Sugar, Sugar

Thursday, January 12, 2006

Xylitol - An Answer I Have Found Acceptable

What is xylitol and is it safe?

Xylitol is a natural sweetener found in many fruits and vegetables, including raspberries and plums. It tastes and looks like sugar. Because of its unique molecular structure, xylitol reduces the amount of tooth eating acid that is produced by the bacteria in our mouth. Xylitol is not a chemical or a drug. It's completely natural. It is even produced by the human body during normal metabolism (up to 15 grams daily from other foods).

The safety of xylitol has been extensively tested. To date, it is completely devoid of adverse effects. In fact, a commission of the US FDA reports that the use of xylitol is safe for humans and acceptable as an approved food additive in foods for special dietary uses. This indicates that xylitol is extremely safe and that no consumption limits are needed.

How does Xylitol differ from other sweeteners?

Xylitol is an all-natural sweetener that is as sweet as sugar. Because it is all-natural, it differs substantially from articifically created sweeteners like Splenda®, sucralose, aspartame, sacchrine, Sweet-N-Low, acesulfame potassium.

Xylitol is a nutritive sweetener that contains about 40% fewer calories than sugar. Because of its molecular structure, it is considered a polyol or “sugar alcohol.” Sugar alcohols are commonly used to sweeten sugar-free products and xylitol is considered a “sugar-free” sweetener. Sugar alcohols are neither sugars nor alcohols. They are carbohydrates with a chemical structure that partially resembles sugar and partially resembles alcohol, but they don’t contain ethanol as alcoholic beverages do. They are incompletely absorbed and metabolized by the body, and consequently contribute fewer calories. The polyols commonly used include sorbitol, mannitol, xylitol, maltitol, maltitol syrup, lactitol, erythritol, and isomalt.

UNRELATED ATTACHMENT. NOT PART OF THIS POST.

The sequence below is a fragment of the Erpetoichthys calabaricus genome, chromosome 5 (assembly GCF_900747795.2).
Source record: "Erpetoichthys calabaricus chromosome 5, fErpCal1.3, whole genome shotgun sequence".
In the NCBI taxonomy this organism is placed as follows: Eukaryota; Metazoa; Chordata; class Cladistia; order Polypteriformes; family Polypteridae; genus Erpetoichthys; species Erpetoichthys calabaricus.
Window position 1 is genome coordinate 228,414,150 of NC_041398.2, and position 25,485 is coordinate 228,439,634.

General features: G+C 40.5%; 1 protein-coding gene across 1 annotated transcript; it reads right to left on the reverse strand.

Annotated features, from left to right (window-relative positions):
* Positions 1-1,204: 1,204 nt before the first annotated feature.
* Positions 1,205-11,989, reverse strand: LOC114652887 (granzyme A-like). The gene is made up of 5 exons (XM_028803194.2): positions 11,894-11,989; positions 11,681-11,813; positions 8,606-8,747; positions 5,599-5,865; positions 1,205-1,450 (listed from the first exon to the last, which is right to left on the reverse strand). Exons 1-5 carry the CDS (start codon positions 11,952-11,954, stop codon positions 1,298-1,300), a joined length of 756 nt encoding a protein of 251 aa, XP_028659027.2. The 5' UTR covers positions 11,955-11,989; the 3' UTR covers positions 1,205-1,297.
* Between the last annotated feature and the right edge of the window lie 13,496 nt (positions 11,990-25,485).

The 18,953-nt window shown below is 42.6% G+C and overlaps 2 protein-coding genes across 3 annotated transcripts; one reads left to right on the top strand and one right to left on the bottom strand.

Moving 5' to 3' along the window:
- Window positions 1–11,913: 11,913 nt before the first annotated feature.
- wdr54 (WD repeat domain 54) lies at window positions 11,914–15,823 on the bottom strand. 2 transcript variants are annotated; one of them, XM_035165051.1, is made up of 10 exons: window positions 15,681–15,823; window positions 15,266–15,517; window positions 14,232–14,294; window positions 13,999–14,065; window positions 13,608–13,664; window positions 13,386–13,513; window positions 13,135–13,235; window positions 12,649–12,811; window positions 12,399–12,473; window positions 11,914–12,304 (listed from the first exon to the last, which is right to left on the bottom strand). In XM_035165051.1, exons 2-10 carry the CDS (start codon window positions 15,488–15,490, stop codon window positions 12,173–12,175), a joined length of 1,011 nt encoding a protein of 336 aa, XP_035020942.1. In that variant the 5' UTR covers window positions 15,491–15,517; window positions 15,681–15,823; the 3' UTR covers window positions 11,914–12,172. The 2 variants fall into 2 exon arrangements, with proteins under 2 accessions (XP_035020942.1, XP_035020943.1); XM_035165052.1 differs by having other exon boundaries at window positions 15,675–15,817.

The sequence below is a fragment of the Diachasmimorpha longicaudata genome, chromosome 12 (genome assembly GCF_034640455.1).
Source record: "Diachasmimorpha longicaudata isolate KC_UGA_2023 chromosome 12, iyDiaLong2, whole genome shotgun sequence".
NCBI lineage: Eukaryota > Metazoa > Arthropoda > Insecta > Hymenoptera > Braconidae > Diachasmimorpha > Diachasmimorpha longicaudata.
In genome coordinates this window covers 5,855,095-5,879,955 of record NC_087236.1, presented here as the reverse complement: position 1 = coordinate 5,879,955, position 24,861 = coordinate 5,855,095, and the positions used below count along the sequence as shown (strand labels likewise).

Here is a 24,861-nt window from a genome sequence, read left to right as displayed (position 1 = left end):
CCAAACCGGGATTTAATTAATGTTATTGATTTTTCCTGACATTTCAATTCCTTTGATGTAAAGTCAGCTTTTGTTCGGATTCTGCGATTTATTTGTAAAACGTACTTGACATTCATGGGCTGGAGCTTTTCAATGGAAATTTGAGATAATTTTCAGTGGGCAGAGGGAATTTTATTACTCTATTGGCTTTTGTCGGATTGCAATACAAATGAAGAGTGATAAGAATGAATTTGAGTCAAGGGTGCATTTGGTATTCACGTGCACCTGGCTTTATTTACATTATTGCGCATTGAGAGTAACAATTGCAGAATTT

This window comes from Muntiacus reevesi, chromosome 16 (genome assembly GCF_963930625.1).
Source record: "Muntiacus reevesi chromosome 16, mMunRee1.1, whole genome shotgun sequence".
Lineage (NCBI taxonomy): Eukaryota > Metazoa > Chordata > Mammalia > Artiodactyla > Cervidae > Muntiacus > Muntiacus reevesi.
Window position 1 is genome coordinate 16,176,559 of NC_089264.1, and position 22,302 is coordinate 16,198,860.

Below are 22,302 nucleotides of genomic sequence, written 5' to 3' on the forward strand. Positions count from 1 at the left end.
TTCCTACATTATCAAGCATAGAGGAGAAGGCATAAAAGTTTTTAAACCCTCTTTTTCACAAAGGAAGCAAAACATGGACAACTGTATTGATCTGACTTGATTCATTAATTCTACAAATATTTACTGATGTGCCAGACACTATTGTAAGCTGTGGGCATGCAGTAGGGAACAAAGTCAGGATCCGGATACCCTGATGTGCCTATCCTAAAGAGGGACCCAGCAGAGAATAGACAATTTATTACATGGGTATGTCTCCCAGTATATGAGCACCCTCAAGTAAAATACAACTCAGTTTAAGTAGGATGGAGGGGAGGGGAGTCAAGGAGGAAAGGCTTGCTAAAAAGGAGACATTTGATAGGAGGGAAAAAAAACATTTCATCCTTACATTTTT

Xylitol is the sweetest of all the sugar alcohols and has the greatest impact on the bacteria that cause tooth decay.

Q: How can products that claim to be sugarless still have lots of carbohydrates and be safe for diabetics?

A: The answer to your question lies in the broad definition of carbohydrate. There are many different types of carbohydrates. Not all are quickly metabolized into simple sugars that quickly raise blood glucose.

There are actually four distinct classes of carbohydrates in foods.

The first class is simple sugars naturally found in fruits, honey and sweeteners like cane sugar, cane juice, fructose, corn syrup, dextrose, maltose, maple syrup and fruit juice. These sugars are quickly metabolized, cause significant blood sugar swings, and are unhealthy for diabetics.

The second class is complex carbohydrates found in whole grains. When eaten with a meal containing fats and proteins, these carbohydrates are acceptable for diabetics.

The third class is sugar alcohol like sorbitol and zylitol. Sugar alcohols are not completely metabolized and are very slow to enter the blood stream. They are good sweeteners for diabetics because they don’t cause significant blood sugar swings.

The fourth class is fiber. Fiber is considered a carbohydrate, but is not metabolized at all by humans. It does not enter the bloodstream and does not increase blood sugar.

Thus, when choosing snack foods you must read the ingredient label and see what type of carbohydrates are in the food. Avoid snacks that are sweetened with simple sugars and look for snacks sweetened with xylitol or sorbitol. You can even purchase xylitol to use in cooking at home. Zylitol is also called birch sugar.

Q. Where can I find xylitol?

Some of the items in the grocery store now contain xylitol as a sweetener. My favorite is the pink 'sugar frree' trident gum my kids always want, but used to contain sachrine (a carcinogen). Now it contains xylitol and says so right on the front. Here are some useful info links and purchase places.

FYI : Xylitol dissolves easily in hot beverages and is useful in recipes, but when you want to sweeten a cold dring such as lemonade, I first dissolve in a couple teaspoons of warm water and then add the sweet liquid to the cold beverage.

Epic Products

Xylitol Now

Emerald Forest Xylitol